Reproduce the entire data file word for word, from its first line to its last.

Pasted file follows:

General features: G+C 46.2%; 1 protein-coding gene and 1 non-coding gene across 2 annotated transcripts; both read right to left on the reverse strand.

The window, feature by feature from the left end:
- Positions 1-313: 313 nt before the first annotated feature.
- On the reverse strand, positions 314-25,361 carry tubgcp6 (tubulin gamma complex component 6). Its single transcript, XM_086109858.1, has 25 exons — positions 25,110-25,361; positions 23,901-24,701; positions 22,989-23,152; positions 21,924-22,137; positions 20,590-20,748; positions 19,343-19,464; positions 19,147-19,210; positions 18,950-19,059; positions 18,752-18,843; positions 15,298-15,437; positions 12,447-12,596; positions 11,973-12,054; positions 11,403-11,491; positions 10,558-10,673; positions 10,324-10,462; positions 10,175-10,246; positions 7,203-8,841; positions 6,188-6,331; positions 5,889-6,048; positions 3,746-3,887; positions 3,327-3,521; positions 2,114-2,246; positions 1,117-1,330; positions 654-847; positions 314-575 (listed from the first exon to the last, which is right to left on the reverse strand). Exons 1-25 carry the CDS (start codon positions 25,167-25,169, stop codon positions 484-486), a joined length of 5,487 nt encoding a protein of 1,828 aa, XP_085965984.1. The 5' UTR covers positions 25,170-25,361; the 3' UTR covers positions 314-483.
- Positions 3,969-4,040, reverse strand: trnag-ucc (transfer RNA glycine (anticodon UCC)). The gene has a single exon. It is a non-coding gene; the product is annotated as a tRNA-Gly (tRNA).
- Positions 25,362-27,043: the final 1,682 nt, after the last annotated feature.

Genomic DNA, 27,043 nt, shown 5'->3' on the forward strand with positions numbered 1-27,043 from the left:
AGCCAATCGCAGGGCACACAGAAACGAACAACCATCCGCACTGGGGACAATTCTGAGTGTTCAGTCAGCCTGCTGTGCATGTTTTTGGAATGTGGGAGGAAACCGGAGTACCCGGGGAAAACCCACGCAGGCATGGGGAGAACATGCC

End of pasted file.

General features: G+C 46.2%; 1 protein-coding gene and 1 non-coding gene across 2 annotated transcripts; both read right to left on the reverse strand.

The window, feature by feature from the left end:
- Positions 1-313: 313 nt before the first annotated feature.
- On the reverse strand, positions 314-25,361 carry tubgcp6 (tubulin gamma complex component 6). Its single transcript, XM_086109858.1, has 25 exons — positions 25,110-25,361; positions 23,901-24,701; positions 22,989-23,152; positions 21,924-22,137; positions 20,590-20,748; positions 19,343-19,464; positions 19,147-19,210; positions 18,950-19,059; positions 18,752-18,843; positions 15,298-15,437; positions 12,447-12,596; positions 11,973-12,054; positions 11,403-11,491; positions 10,558-10,673; positions 10,324-10,462; positions 10,175-10,246; positions 7,203-8,841; positions 6,188-6,331; positions 5,889-6,048; positions 3,746-3,887; positions 3,327-3,521; positions 2,114-2,246; positions 1,117-1,330; positions 654-847; positions 314-575 (listed from the first exon to the last, which is right to left on the reverse strand). Exons 1-25 carry the CDS (start codon positions 25,167-25,169, stop codon positions 484-486), a joined length of 5,487 nt encoding a protein of 1,828 aa, XP_085965984.1. The 5' UTR covers positions 25,170-25,361; the 3' UTR covers positions 314-483.
- Positions 3,969-4,040, reverse strand: trnag-ucc (transfer RNA glycine (anticodon UCC)). The gene has a single exon. It is a non-coding gene; the product is annotated as a tRNA-Gly (tRNA).
- Positions 25,362-27,043: the final 1,682 nt, after the last annotated feature.

Genomic DNA, 27,043 nt, shown 5'->3' on the forward strand with positions numbered 1-27,043 from the left:
AGCCAATCGCAGGGCACACAGAAACGAACAACCATCCGCACTGGGGACAATTCTGAGTGTTCAGTCAGCCTGCTGTGCATGTTTTTGGAATGTGGGAGGAAACCGGAGTACCCGGGGAAAACCCACGCAGGCATGGGGAGAACATGCC